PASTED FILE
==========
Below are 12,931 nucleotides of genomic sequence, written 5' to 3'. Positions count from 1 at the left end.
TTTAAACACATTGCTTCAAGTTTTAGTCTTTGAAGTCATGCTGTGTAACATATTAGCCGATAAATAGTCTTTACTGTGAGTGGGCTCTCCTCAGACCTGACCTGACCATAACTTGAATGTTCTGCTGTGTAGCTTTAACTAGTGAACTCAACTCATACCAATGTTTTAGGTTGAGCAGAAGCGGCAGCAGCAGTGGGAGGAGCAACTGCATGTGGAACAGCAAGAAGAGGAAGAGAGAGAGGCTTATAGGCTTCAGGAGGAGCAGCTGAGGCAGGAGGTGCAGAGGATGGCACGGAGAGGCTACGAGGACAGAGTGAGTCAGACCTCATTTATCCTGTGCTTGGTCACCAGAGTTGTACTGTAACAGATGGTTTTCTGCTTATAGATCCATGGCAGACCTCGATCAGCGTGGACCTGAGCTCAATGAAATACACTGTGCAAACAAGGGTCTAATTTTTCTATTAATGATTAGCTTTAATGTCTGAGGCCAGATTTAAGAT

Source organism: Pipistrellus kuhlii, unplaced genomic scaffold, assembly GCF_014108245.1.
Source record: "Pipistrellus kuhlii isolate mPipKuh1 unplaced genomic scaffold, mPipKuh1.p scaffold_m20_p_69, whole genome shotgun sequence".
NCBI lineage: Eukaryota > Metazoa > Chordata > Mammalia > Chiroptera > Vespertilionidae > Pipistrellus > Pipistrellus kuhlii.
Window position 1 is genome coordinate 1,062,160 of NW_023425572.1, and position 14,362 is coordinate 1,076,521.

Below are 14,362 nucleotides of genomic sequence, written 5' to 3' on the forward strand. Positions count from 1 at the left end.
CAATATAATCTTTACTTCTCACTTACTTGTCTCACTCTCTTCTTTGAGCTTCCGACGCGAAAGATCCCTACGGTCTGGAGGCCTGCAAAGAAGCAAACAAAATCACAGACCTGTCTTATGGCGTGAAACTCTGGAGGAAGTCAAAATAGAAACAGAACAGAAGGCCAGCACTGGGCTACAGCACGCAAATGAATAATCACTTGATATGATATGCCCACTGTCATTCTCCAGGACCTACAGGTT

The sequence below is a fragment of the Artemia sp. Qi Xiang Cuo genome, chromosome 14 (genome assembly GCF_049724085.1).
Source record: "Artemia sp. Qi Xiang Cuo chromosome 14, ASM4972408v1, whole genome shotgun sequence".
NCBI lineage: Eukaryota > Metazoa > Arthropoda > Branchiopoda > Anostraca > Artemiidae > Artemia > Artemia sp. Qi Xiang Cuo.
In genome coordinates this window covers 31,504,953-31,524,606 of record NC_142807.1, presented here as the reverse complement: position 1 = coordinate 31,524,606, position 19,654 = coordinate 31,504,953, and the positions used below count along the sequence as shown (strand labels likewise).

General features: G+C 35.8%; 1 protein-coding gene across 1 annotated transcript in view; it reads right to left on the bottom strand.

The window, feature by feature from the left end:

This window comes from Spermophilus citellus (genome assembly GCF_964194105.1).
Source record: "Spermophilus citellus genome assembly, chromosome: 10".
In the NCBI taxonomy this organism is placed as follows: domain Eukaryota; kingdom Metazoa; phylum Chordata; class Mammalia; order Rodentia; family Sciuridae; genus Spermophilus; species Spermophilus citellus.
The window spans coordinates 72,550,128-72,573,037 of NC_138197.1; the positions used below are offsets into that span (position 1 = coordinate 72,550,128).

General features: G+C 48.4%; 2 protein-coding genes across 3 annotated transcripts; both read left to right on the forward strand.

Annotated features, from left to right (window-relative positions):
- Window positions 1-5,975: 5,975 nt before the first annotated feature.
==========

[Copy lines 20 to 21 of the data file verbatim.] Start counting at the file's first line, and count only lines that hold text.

Annotated features, from left to right (window-relative positions):
- Window positions 1-5,975: 5,975 nt before the first annotated feature.